The footprints of Luther, a man of faith and action

Luther was not a reformist who stayed inside the chapel or campus walls. He viewed the world from a new perspective through his understanding of the Word of God and took immediate action. He discovered the iniquity of the doctrines and illegal sales of the indulgences by the Roman Vatican and posted the 95 Theses on the door of the Wittenberg Castle Church. With this sprouted the religious reformation that changed the entire history of Europe and mankind. The Vatican took action immediately and summoned Luther the following year at Heidelberg to defend his theology (1518.4.26). Here, Luther claimed falsehood in the teaching that people receive salvation by kind deeds, and that kind works can be added onto the work of Jesus. Where the Heidelberg Castle looks down on the Church of the Holy Spirit and the Neckar River in its stately glory is where Luther participated in his first public theological debate. Later on, this place turned into a heap of ruins due to the Thirty Year War. With the religious war between the reformation church and Catholic church that was sparked by Luther's religious reformation, the freedom of religion was given at last through the Peace of Westphalia in 1648. Luther's actions bore the fruit of blood 150 years later. Four months after this incident, Luther was summoned to Augsburg to withdraw his previous argument, but he adamantly refused to do so. Although he received fierce attacks from the theologian Eck during the third debate that took place in Leipzig in July 1519, he risked being burned at the stake, like Hus of Czech, and exposed the problems of Catholicism and the antichrist-like position of the pope. Luther slowly transfigured into a leader of reformation through these three debates. In 1520, with his first well-known work entitled, "To the Christian Nobility of the German Nation," he urged the Christian nobility, in German, to end the period of silence and resist against the unlawful leaders. Luther's work that urges the political powers to rise up for the reformation of religious power brought about the actions of the feudal lords who stood on his side. On October 10th of the same year, in his second book entitled, "The Babylonian Captivity of the Church," he criticized the non-biblical basis of the seven sacraments and claimed that true sacrament is only in baptism and communion. In "On Christian Liberty" which he wrote in November, Luther urged the Pope to cleanse the corruption in the church and revealed the identity of Christians as the lord of all creation, free and insubordinate to none. Luther was able to establish the frame of reformation theology based on the gospel of the "justification by faith" which he first discovered through the three public debates and three books he wrote during those three years.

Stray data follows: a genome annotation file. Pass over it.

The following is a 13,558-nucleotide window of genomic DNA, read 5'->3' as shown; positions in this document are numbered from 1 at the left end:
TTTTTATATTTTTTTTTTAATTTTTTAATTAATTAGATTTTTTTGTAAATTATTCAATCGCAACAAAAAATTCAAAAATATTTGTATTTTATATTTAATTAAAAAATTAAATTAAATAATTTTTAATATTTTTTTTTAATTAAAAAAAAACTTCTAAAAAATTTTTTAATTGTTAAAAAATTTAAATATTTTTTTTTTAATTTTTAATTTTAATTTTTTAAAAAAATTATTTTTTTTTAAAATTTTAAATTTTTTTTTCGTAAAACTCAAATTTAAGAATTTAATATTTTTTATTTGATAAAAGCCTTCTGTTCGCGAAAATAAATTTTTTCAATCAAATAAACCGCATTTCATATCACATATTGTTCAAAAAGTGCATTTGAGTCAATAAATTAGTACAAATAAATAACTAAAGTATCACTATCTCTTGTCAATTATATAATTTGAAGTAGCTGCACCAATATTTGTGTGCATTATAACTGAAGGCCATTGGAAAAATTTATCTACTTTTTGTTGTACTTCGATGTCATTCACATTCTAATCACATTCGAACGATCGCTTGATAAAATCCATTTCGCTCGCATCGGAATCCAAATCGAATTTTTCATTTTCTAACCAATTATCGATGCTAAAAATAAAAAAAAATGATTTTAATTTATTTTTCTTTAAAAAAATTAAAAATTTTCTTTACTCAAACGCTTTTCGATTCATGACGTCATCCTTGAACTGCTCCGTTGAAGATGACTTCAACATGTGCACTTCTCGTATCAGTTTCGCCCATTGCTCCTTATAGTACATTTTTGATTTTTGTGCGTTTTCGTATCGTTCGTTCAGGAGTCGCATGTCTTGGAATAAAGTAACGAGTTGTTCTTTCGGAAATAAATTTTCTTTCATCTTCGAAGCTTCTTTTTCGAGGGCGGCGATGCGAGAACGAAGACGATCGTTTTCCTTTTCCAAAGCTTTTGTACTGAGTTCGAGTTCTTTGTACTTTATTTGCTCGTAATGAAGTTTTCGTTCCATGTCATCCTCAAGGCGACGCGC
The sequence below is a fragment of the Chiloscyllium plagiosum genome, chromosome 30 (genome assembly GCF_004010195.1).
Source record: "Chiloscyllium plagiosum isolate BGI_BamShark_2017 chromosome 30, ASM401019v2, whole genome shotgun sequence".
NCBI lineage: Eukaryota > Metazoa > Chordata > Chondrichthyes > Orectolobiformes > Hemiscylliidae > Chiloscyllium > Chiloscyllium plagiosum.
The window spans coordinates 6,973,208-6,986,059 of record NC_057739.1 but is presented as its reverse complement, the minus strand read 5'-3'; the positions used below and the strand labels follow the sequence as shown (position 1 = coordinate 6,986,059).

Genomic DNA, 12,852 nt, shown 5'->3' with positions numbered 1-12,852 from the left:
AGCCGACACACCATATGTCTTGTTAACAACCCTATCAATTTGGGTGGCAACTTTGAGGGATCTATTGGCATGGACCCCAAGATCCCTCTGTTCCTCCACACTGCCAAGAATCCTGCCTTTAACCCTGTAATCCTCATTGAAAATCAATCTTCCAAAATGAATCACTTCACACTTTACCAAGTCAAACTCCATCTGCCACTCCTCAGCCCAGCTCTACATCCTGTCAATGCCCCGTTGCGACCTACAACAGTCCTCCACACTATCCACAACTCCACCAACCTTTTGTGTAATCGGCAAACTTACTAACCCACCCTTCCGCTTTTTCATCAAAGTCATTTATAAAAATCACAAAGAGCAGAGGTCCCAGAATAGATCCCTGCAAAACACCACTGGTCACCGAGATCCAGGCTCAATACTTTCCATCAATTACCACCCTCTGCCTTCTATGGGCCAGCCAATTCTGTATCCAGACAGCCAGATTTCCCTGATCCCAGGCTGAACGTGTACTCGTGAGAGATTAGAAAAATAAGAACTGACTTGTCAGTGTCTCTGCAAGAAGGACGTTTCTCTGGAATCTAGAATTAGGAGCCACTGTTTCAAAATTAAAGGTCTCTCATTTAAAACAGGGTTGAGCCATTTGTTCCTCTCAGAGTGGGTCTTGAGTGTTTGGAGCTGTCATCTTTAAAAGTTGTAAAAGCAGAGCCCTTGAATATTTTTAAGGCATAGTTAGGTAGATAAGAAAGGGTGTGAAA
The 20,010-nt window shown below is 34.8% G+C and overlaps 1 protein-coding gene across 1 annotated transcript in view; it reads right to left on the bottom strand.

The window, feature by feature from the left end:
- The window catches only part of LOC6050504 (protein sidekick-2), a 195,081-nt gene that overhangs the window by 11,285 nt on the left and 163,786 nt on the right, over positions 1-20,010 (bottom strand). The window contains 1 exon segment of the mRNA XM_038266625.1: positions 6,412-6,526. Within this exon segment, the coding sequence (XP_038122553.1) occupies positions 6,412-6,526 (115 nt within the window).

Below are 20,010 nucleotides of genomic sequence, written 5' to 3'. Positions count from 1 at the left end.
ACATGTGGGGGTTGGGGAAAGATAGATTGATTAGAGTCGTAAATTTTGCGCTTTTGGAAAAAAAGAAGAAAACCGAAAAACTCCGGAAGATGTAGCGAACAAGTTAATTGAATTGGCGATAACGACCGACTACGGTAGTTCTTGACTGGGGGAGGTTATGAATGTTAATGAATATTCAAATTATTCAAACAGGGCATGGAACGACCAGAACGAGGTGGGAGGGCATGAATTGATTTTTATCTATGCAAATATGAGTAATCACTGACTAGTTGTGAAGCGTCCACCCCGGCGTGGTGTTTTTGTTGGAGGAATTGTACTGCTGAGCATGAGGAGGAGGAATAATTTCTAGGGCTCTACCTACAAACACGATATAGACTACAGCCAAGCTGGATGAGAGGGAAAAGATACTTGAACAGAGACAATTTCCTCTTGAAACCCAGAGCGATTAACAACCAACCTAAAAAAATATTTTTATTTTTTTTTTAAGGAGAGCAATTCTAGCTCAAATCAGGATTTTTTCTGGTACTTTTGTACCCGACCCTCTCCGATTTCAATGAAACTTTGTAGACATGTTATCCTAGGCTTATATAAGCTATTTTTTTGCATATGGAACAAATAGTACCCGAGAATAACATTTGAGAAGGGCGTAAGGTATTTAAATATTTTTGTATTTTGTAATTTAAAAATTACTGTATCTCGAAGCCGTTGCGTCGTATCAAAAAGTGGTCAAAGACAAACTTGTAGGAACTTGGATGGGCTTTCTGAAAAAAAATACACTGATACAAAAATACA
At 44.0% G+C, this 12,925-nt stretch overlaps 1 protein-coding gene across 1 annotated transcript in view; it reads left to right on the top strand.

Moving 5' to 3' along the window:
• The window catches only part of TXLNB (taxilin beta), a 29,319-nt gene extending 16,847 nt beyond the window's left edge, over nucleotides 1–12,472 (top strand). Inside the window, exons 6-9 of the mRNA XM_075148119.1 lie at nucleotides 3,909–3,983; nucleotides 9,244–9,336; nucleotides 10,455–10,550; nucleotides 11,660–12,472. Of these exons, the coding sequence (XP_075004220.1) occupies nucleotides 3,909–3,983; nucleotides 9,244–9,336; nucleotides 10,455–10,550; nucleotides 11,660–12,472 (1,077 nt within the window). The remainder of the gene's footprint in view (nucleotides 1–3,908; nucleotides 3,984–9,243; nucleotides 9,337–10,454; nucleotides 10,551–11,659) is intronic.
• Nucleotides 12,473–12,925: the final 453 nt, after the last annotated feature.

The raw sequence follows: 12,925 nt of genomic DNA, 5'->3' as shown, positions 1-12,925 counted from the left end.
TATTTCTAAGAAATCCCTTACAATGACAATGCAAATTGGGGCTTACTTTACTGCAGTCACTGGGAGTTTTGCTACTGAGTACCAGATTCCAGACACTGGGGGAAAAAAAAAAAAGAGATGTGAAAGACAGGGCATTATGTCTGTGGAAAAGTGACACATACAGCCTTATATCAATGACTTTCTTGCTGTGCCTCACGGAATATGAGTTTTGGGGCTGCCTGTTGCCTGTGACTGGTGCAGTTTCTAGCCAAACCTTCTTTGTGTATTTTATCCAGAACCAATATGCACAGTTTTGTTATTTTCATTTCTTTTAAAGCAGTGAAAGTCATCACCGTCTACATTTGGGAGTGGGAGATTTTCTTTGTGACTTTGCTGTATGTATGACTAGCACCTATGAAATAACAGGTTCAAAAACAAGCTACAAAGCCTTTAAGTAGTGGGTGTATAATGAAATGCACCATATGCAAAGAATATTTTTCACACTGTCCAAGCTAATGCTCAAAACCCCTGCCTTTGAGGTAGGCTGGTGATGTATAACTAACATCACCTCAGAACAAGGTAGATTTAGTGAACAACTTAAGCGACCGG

The Diet of Worms and Confinement in Wartburg: Luther's Patmos Island

This time Luther moved first, burning the Pope's rescript and requesting King Charles V to call together a council. As a result, a public hearing was opened in April 1521 at Worms, Germany. Luther entered Worms on April 16 and defended his theology against Eck in front of a large cheering crowd. Luther was offered forgiveness if he admitted that he was contaminated by the heresy of Huss and if he acknowledged that his blasphemous claims against the church and the Christian empire were wrong. However, he firmly resisted.

"When our power comes in, God's power goes out, and when our power goes out, God's power comes in." "I neither can nor will retract anything… Here I stand; I cannot do otherwise; God help me!" With these statements, Luther declared boldly that he was standing on the path of reformation that would bring change to the world. This resulted in Luther being declared as an official heretic and outlaw by the church. This occurred on April 26, 1521 and the official consent was given on May 4th.

Being branded as an outlaw was equal to giving permission to kill Luther. Luther's supporter, Fredrich der Weise, sent his cavalry to kidnap Luther in disguise and then took him to Wartburg Castle, which Luther later called, "Patmos Island.” He lived there in disguise as a knight under the name Junker J?rg.

We visited the castle on Thursday, August 24th after visiting St. Augustine's Monastery. After walking up an incline and several flights of stairs for 20 minutes in the midday heat, we reached the Wartburg Castle, the place that protected Luther from the powers of the antichrist, and the place that was the cradled grace of God for the Germans, where the New Testament was translated into German after about a year of endurance. The desk and chair that Luther used is still in the room where he translated the New Testament Bible into German, all the while fighting against the devil and his loneliness that tormented him for 11 months. It was a place where we could feel the sweat he poured out, spending each of his days fearfully praying and translating the Bible in order to build the great weapon that would change the landscape of the reformation in the future. We visited Worms the next day on Friday, August 25. Although Luther was not at the international convention center to boldly proclaim, "Here I stand!” a large shoe and a statue of the religious reformation and its reformists in commemoration welcomed the tourists.

Later, Luther said the following to those who admired his achievements.

"I simply taught, preached, wrote God's Word: otherwise I did nothing. The Word of God did it all."